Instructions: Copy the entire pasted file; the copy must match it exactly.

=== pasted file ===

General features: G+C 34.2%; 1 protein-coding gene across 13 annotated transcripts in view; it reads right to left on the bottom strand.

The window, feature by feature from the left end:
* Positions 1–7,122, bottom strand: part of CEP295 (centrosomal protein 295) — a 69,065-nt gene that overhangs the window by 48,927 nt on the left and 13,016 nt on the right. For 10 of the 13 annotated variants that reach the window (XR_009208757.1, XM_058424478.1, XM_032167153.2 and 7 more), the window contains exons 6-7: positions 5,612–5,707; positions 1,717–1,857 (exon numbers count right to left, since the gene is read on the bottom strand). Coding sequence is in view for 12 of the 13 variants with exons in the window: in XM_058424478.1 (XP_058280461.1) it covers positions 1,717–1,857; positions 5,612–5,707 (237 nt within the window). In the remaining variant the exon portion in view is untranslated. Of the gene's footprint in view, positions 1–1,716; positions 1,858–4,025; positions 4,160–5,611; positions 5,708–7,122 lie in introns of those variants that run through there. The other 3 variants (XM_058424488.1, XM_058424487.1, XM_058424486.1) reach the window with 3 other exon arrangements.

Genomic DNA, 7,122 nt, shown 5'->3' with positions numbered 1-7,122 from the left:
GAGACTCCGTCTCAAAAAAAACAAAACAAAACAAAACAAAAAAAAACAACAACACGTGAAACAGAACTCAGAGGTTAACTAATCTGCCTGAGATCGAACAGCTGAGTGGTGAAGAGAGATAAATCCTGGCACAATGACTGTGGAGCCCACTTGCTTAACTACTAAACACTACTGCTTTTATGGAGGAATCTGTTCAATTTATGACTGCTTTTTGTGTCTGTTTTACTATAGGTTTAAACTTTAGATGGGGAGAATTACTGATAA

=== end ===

General features: G+C 34.2%; 1 protein-coding gene across 13 annotated transcripts in view; it reads right to left on the bottom strand.

The window, feature by feature from the left end:
* Positions 1–7,122, bottom strand: part of CEP295 (centrosomal protein 295) — a 69,065-nt gene that overhangs the window by 48,927 nt on the left and 13,016 nt on the right. For 10 of the 13 annotated variants that reach the window (XR_009208757.1, XM_058424478.1, XM_032167153.2 and 7 more), the window contains exons 6-7: positions 5,612–5,707; positions 1,717–1,857 (exon numbers count right to left, since the gene is read on the bottom strand). Coding sequence is in view for 12 of the 13 variants with exons in the window: in XM_058424478.1 (XP_058280461.1) it covers positions 1,717–1,857; positions 5,612–5,707 (237 nt within the window). In the remaining variant the exon portion in view is untranslated. Of the gene's footprint in view, positions 1–1,716; positions 1,858–4,025; positions 4,160–5,611; positions 5,708–7,122 lie in introns of those variants that run through there. The other 3 variants (XM_058424488.1, XM_058424487.1, XM_058424486.1) reach the window with 3 other exon arrangements.

Genomic DNA, 7,122 nt, shown 5'->3' with positions numbered 1-7,122 from the left:
GAGACTCCGTCTCAAAAAAAACAAAACAAAACAAAACAAAAAAAAACAACAACACGTGAAACAGAACTCAGAGGTTAACTAATCTGCCTGAGATCGAACAGCTGAGTGGTGAAGAGAGATAAATCCTGGCACAATGACTGTGGAGCCCACTTGCTTAACTACTAAACACTACTGCTTTTATGGAGGAATCTGTTCAATTTATGACTGCTTTTTGTGTCTGTTTTACTATAGGTTTAAACTTTAGATGGGGAGAATTACTGATAA